Hamish was delighted that I had drawn the same conclusion that he had reached fifteen minutes earlier. We arranged for the taxi driver to take us to the Hotel Cosmos, which Lonely Planet described as good value. The driver laughed and must have been thinking “stupid English tourists!”
The round trip cost us €10 on top of the lost hotel deposit and wasted an hour. Not a great start to our time in Moldova. We just hoped that there was room at the inn.”
Happily there was ample room to allow us to stay for three nights before we would continue onto Odessa.
We decided to spend a couple of hours exploring Chișinău, before heading out to Milestii Mici winery in the afternoon.
The city was pretty non-descript really. A few nice buildings and churches, a pleasant park and a bustling flower market was about the sum of it. However, the thrill of being there was ample enough for us.
We did get to witness something quite unusual. Pulsating music emanated from the central boulevard and quite a crowd (of mainly elderly men) had gathered to see a spectacle of some sort. The crowd-pleaser was soon revealed to be four attractive females strutting their stuff down the pavement in making a glamorous advert.
We stayed to watch for a few takes, still none the wiser as to what was being advertised.
It was soon time to meet our driver and to head off into the countryside to go to the winery which remarkably boasted the largest wine collection in the world!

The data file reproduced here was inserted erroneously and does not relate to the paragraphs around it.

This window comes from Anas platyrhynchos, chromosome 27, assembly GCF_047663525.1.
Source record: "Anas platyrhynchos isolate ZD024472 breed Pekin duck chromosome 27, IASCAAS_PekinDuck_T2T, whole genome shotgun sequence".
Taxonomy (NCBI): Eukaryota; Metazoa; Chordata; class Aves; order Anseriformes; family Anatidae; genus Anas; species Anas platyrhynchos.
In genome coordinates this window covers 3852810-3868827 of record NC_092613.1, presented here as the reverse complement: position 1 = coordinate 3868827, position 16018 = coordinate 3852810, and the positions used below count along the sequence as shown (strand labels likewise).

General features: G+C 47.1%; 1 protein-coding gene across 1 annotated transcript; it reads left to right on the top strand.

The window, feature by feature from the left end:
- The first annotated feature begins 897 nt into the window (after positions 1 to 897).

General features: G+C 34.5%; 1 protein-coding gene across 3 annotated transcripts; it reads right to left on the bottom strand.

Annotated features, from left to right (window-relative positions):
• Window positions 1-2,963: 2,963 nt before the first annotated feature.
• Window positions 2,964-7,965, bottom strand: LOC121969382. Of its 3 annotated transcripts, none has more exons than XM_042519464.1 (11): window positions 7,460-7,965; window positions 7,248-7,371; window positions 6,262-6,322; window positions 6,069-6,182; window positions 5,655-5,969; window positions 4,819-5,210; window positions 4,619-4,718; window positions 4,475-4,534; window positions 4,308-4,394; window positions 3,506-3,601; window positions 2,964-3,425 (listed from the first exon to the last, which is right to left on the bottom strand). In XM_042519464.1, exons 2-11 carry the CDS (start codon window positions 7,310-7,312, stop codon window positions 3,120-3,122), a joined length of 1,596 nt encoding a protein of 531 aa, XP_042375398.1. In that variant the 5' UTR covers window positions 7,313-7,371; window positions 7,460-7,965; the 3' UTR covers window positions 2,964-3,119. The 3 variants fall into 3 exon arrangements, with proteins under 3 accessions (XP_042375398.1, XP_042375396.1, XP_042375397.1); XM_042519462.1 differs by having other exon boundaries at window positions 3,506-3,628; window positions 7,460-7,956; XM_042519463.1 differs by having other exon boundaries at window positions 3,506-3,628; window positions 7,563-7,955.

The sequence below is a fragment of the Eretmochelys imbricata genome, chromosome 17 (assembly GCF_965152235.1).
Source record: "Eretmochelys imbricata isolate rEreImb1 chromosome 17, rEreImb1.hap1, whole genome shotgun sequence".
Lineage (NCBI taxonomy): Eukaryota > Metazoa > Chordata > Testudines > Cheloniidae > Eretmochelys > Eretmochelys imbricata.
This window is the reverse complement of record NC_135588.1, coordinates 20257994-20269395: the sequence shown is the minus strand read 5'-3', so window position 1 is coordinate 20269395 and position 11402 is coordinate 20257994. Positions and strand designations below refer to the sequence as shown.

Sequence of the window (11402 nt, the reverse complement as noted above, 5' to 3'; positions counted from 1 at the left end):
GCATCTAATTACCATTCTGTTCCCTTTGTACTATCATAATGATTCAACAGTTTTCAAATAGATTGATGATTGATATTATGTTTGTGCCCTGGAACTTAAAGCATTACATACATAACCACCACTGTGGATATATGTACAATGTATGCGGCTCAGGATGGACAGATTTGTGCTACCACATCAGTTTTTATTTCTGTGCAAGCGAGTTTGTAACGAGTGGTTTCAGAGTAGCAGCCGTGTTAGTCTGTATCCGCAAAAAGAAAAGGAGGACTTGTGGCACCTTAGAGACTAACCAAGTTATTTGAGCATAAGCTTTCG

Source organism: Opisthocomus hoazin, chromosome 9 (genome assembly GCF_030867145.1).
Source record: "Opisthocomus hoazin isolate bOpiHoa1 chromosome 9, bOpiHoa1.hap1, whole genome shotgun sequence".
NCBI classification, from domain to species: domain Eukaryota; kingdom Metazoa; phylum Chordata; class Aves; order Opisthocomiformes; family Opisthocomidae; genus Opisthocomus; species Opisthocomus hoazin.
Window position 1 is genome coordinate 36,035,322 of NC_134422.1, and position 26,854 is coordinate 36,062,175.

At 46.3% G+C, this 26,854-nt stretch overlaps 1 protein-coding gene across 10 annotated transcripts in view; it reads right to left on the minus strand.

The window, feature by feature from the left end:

Getting out into rural Moldova was a great pleasure and certainly gave us a feeling in being in a country of a bygone age.
We could see horse drawn ploughs in the fields and rows and rows of haystacks. Before long we were in vineyard territory and quickly turned up a rough track towards the winery itself.
The road surface improved as we entered the winery gates, with its immaculately manicured grounds and fountains supposedly spouting red and white wine.
What an amazing place it was. The wine was stored inside underground limestone caves and we were driven around the labyrinth of tunnels along ‘streets’ named the likes of cabernet and chardonnay to view the multitude (over two million – pity the poor stock-takers) of bottles in storage. We went down as far as eighty metres – pretty chilly, perfect conditions for keeping wine.
Our female guide was incredibly enthusiastic about the winery and its contents. She clearly really loved her job and waxed lyrical about the caves and all the different types of wine. She certainly knew her subject, so when she pointed out some red wine that apparently was a favourite of Queen Elizabeth II, I decided that I would buy a bottle for a special occasion*.
After we had buzzed along numerous tunnels and walked into cavernous wine cellars, it was time for our final stop, the restaurant. Here we were treated to some traditional live music and five types of wine to sample. We left very happy.
There was time to visit the wine shop before we left. Feeling the effects of the free alcohol, I went crazy and spent €25 on wine, the majority on the aforementioned special bottle that our Queen evidently loved so much.
*I proudly opened the wine with my wife and parents on Christmas Day. The story of the wine was told as I raised everybody’s expectations regarding the nectar we were about to savour. Imagine my dismay when I discovered that the wine was corked, meaning it ended up down the kitchen sink. Pass the Chilean cabernet sauvignon quick!
Coming shortly, part two – monasteries & mysteries